Lawmakers push new round of limits on jury awards

By ANDREW WELSH-HUGGINS, AP Statehouse Correspondent
COLUMBUS, Ohio (AP) - Legislation to be introduced next month would limit the size of jury awards, four years after the Ohio Supreme Court declared such restrictions unconstitutional.
The goal is to remove the uncertain nature of the current law, which allows companies to be hit with huge verdict awards, said Sen. Steve Stivers, a Columbus Republican pushing the plan.
"The key for me is to take away the unintended consequences in the civil justice system," he said.
Stivers' proposed legislation would cap pain-and-suffering
awards at $1 million when a company is sued, as in the case of an injury caused by a defective product.
His plan will be modeled on caps in a new law that limits
damages in medical malpractice cases.
The limits have strong support in the GOP-controlled House and Senate. Gov. Bob Taft also supports the plan.
Stivers and supporters say juries are awarding too many
multimillion dollar awards that hurt businesses and force them to raise prices to cover the cost defending themselves against frivolous lawsuits, Stivers said.
Opponents, including trial lawyers, say caps harm a jury's
ability to punish a company for selling harmful products and reward victims who suffer serious injuries.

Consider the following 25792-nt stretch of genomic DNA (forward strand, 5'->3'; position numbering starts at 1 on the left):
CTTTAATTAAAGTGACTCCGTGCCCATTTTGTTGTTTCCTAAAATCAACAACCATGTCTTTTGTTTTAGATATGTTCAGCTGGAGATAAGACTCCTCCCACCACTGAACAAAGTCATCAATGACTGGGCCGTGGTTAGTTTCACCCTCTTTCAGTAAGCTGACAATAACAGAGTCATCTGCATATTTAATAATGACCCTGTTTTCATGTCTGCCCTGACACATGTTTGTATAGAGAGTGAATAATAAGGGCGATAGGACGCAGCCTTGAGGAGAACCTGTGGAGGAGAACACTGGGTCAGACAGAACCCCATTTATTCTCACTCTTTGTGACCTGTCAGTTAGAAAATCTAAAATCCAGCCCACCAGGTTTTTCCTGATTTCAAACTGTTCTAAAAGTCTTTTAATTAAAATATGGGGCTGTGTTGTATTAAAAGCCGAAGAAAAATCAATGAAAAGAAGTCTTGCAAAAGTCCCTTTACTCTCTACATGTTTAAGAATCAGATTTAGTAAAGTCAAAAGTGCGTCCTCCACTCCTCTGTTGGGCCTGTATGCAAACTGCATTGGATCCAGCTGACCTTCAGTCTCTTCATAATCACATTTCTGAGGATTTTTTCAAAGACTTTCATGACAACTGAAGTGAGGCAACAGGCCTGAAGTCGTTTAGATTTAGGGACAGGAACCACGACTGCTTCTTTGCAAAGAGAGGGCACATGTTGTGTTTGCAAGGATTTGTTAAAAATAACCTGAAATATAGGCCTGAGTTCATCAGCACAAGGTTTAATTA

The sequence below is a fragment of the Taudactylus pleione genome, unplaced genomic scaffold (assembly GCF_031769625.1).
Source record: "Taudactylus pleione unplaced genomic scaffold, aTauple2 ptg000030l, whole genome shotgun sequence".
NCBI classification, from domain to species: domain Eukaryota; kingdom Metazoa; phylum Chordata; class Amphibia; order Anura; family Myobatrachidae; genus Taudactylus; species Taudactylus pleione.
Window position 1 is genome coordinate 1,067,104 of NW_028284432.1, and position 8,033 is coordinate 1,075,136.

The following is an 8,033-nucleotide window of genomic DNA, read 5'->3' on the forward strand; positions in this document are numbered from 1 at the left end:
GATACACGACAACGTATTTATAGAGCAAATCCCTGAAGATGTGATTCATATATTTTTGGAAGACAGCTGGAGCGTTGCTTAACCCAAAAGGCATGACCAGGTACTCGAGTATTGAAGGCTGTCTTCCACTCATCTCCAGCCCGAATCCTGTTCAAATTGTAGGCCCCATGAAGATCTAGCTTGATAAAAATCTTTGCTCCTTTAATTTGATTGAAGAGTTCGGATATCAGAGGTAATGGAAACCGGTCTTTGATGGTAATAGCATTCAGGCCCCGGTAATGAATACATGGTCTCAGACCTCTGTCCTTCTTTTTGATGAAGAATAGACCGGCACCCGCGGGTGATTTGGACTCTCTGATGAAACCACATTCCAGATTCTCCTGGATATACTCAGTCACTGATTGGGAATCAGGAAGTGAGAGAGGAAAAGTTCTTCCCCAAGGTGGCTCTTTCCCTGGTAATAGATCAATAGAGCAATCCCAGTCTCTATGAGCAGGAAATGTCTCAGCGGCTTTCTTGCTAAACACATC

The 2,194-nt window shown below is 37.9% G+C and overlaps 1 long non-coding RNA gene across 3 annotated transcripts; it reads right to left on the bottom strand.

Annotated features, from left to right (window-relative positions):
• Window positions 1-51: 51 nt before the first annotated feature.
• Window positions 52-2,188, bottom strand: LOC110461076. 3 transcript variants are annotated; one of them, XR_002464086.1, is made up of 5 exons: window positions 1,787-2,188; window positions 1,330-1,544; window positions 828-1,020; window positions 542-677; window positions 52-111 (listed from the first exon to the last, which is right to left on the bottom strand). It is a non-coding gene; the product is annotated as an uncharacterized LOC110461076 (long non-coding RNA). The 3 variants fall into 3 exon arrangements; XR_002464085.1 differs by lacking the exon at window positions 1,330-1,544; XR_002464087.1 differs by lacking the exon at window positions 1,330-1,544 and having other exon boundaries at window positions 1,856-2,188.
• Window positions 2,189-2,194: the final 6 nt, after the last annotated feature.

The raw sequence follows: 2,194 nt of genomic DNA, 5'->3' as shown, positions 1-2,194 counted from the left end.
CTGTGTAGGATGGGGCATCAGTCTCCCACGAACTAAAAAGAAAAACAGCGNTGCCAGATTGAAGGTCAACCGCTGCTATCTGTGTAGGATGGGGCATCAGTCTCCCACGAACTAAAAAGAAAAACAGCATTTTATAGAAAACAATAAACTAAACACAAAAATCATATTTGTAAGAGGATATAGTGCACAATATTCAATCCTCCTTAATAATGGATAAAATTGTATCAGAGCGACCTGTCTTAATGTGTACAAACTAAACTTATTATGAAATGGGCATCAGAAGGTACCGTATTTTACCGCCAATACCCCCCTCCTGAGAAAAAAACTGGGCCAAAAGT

"Corporations just don't like being responsible for people they injure or kill," Peter Brodhead, president of the Ohio Academy of Trial Lawyers, said in a statement. "What we really need to do is change to a system to better protect the people who work for those corporations and those who buy their products."
Stivers also would make it easier for judges to throw out
lawsuits they deem frivolous and punish lawyers who file them.
His proposal is the latest major attempt to change Ohio law
regarding jury verdicts following the Ohio Supreme Court's 1999 decision that the law violated the required separation of powers between the courts and the Legislature.
The new law capping pain-and-suffering damages in medical
malpractice cases took effect earlier this month. It caps damage awards for injured patients at $350,000 for most claims and $500,000 for injuries causing permanent disability or damage.
If more than one patient is involved, such as a mother and her baby during a birth, damages would be capped at $500,000 in most cases and $1 million for those considered catastrophic.
Backers said the law was necessary to keep doctors, whose
malpractice insurance premiums can cost tens of thousands of dollars each year, from leaving the state or retiring.
Opponents say insurance companies are the culprits, not the victims of malpractice.
Rep. John Williamowski, a Republican from Lima, is also pushing legislation to reduce frivolous lawsuits.
"The overwhelming majorities of cases are legitimate and are proper to be resolved by our courts and juries," he said earlier this month. "However, no one benefits from the filing of a truly frivolous lawsuit."
(Copyright 2003 by The Associated Press. All Rights Reserved.)